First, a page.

Wednesday, February 23, 2011

The Trouble with Half a Moon by Danette Vigilante

Ever since her brother's death, Dellie's life has been quiet and sad. Her mother cries all the time and Dellie lives with the horrible guilt that the accident that killed her brother may have been all her fault.
But Dellie's world begins to change when new neighbors move into her housing project building. Suddenly men are fighting on the stoop and gunfire is sounding off in the night. In the middle of all that trouble is Corey, an abused five-year-old boy, who's often left home alone and hungry. Dellie strikes up a dangerous friendship with this little boy who reminds her so much of her brother. She wonders if she can do for Corey what she couldn't do for her brother—save him.
Starkly and affectingly written, The Trouble with Half a Moon is a sparkling and memorable debut.

Intriguing story of how a grieving family, a neglected little boy and a neighbor help each other through the hard spots in each of their lives. 

Dellie is a young girl who lost her brother and feels like it's her fault. 
Her mother fears she'll lose Dellie too and doesn't allow her out of her sight or her dad's.
Dellie's dad is grieving too but he is dealing with it better.
The family is stuck until they take in and care for a young boy. Dellie is determined to take care of him better than her brother.
Heart-warming story!

Rating: PG
L: None
S: None
V: child abuse--child being hit by mother

Page 69 test:
"...and-white photo of two young girls, as though I had asked about them.
One of hte girls is arond thirteen and the other is younger, maybe seven The older girl is wearing a hat with long feathers sticking straight up. Bracelets travel all the way up her arm and her dress is long and puffy. I bet that one is Miss Shirley. the smaller girl is waering a plain dress with a bow around her waist and one in her hair.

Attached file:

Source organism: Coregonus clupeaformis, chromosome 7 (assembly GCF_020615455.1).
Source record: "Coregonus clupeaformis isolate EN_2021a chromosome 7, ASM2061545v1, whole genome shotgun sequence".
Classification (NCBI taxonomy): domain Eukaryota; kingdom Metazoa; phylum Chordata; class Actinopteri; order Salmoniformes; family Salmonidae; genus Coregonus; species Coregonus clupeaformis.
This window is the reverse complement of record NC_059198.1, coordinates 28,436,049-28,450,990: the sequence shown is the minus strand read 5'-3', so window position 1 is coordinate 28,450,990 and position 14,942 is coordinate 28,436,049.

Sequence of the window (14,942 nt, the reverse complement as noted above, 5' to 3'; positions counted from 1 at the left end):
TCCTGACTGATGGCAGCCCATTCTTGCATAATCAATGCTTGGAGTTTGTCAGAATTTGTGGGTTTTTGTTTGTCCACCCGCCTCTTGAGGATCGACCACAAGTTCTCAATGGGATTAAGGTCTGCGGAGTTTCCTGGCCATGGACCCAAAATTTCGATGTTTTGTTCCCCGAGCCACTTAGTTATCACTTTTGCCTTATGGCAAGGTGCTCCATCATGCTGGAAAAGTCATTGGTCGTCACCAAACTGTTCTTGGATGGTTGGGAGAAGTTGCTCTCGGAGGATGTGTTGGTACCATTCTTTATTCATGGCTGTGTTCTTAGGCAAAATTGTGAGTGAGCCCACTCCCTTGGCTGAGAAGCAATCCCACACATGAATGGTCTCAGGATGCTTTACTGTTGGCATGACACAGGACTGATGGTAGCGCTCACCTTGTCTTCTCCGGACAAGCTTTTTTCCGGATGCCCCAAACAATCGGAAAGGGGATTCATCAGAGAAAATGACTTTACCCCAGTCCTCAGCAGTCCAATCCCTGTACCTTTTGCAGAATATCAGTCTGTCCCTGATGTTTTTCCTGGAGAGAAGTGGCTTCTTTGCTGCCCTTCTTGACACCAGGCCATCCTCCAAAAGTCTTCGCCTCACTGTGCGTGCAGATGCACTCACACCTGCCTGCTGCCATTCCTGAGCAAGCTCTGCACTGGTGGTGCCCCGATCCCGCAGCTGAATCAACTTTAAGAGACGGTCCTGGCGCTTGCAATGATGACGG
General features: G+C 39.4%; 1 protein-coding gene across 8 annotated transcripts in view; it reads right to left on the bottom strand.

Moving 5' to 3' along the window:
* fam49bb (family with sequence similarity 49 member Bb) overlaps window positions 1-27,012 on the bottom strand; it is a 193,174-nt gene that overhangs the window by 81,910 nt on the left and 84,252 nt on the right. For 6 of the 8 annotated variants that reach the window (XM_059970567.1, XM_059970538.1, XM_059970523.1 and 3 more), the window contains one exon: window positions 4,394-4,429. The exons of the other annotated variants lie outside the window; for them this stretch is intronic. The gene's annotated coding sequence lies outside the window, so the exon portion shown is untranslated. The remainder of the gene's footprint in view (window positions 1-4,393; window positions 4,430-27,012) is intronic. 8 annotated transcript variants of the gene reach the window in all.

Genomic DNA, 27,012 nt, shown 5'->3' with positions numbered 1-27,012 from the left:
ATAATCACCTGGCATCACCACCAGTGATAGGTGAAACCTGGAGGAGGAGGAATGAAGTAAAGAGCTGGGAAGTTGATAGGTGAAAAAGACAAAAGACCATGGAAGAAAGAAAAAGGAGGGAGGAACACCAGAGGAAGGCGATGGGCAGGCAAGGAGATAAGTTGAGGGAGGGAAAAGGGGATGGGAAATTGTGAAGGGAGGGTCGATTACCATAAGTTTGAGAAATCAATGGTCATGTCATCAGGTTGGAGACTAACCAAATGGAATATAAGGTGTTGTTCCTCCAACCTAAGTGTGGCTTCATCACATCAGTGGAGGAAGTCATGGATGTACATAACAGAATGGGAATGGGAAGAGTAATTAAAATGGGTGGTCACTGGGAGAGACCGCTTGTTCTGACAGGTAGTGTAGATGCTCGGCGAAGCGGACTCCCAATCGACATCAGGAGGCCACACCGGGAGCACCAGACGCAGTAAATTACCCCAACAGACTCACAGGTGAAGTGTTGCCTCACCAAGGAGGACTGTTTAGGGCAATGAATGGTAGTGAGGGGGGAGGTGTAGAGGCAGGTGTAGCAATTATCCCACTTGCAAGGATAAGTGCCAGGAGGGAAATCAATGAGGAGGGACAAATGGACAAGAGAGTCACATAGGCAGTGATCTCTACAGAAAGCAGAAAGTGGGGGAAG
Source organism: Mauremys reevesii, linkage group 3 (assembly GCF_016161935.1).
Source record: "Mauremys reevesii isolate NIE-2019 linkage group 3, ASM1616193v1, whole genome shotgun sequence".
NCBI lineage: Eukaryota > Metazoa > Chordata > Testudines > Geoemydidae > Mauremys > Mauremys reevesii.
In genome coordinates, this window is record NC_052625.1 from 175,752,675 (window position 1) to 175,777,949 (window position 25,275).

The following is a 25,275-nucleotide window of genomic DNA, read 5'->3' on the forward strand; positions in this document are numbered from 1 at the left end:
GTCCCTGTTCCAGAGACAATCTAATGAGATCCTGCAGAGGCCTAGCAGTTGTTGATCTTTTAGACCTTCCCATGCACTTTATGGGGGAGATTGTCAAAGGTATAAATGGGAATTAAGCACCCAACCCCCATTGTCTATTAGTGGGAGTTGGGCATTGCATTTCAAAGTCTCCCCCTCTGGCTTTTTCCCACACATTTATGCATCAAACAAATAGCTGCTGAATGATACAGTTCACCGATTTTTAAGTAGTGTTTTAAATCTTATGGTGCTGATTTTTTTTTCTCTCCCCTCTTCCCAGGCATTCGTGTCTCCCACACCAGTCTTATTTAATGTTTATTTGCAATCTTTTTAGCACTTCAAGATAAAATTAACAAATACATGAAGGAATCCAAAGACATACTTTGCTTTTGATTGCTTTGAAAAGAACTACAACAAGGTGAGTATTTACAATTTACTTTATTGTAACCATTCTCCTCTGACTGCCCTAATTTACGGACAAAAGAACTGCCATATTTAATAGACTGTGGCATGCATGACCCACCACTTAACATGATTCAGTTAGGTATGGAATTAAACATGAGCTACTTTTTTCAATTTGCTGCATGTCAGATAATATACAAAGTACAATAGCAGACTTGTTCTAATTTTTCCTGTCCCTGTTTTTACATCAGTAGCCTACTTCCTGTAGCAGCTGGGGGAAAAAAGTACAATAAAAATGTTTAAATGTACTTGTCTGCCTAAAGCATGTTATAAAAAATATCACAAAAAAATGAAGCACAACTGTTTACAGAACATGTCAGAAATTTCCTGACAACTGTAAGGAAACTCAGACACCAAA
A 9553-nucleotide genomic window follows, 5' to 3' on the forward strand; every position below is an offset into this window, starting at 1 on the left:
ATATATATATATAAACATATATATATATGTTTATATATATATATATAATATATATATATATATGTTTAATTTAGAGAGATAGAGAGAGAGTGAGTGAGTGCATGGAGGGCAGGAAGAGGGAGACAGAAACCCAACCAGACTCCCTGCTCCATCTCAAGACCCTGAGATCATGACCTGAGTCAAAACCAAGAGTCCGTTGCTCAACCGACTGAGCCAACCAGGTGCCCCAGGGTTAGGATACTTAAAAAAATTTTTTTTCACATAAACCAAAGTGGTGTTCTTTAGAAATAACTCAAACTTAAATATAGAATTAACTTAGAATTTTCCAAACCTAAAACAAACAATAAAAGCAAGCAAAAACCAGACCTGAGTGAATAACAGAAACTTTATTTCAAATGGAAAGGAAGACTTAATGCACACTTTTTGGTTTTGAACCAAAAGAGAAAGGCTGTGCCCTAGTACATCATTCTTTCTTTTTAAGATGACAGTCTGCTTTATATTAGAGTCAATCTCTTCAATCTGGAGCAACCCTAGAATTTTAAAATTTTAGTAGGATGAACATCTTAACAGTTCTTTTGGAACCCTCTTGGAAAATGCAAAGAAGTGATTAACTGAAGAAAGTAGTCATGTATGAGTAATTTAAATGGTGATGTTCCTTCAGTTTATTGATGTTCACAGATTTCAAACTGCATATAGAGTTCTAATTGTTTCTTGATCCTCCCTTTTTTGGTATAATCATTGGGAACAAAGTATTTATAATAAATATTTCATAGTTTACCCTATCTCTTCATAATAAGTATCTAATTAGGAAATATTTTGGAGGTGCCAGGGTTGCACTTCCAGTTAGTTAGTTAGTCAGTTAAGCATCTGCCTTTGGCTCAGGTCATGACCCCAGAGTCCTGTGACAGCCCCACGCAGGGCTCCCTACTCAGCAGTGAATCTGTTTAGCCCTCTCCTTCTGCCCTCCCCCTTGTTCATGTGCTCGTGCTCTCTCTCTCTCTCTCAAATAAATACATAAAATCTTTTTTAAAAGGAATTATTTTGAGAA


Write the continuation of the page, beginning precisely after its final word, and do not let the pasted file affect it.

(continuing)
The little girl in the picture is grinning ike she's trying to hold her laughter in. Almost like the person taking the picture was making a funny face or telling a joke. The older girl's smile is bold and wide. She's not trying to hide anyting.
"The one on the right is my only sister, Aggie. She was the youngest," Miss Shirley says. "God rest her soul. I miss her more than anyting." She sighs. "And theother is me. We used to have such a good time together, me and Aggie. We were best friends."
"You sister was pretty. I, uh, mean is pretty." I confuse myself. I guess she's dead, but I don't want it to sound like she isn't pretty anymore.
Miss Shirley laughs. "Yes, she was very pretty. She pints to another frame. The woman in it is nt ugly or pretty, just really old. "And this is my mother."
I look at the other pictures on the table. They're all old. I don't see any rosary beads or candles like in my house.
"This is all I have left of my people," Miss Shirley..."


  1. I’ve been wandering around your blog and I love it. I’m adding Breaking Night to my nightstand. I loved Meg’s Melody and Need. I’ll be back—I like the rating system too.